The Temple on Wednesday morningSo now it is Wednesday morning and even though Our Heroine still has not slept, and neither has her bestie co-conspirator Anjanette, we decided it would be a good time to finally go to the Temple (which had apparently just opened that morning). We went to go freshen up a bit and I checked back in with Josh, but he was still sleepy and didn’t want to come with us. I changed into my Wednesday white outfit (which seemed fitting for a Temple visit) and grabbed my plaster bust art piece and then Anjanette and I biked over to the Temple. We split up when we got there (Anjanette had her own processing to do and I wanted to be by myself for a while) and I walked around the inner walkway for a bit, looking for a place that felt right to leave my offering. I finally settled on a corner of one of the four archways that led into the main sanctuary room.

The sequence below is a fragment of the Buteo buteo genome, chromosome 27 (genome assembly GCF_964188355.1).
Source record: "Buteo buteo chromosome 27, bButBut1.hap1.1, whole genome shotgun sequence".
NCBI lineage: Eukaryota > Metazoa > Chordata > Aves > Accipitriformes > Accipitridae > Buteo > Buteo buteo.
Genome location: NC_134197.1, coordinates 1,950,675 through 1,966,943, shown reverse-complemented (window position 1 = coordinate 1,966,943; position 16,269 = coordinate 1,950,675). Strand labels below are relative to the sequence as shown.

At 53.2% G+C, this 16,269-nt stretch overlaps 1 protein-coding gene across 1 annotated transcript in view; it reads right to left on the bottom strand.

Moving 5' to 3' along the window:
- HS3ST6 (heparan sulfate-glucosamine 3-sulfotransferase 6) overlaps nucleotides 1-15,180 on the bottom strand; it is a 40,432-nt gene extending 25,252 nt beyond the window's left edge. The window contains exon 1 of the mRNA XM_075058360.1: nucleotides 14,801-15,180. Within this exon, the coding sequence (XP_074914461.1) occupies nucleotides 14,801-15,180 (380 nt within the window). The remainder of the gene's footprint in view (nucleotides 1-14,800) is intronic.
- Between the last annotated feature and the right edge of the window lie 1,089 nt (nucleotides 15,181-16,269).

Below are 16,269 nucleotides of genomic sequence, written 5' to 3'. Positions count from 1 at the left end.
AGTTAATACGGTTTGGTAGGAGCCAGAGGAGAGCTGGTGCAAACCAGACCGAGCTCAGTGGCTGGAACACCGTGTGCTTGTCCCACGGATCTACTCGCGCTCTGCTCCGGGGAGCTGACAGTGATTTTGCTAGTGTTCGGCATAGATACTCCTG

The plaster bust I made to commemorate my Year of Living Cancerously, left at the TempleThen I found a place to sit down about 20 feet away with my back against a support pole where I could still see the offering I’d left, and I had a good cry for a long time, just thinking about everything that had happened in the last year and all the scary, painful, violating bits that I’d had to be so courageous through, and that now I was finally ready to release and burn away. I especially remember running my hands through my (still very short) hair and weeping for all the things I’d lost, and all the changes I’d been forced to absorb. After a while of that I was finally ready to re-read a copy of the letter to myself that I had written before I left (and which I’d taped a copy of to the inside of the bust so it could burn too.) I’m not going to reproduce the whole thing here (because believe it or not I do keep *some* things private), but for posterity (and extra juju) I will share the last couple paragraphs: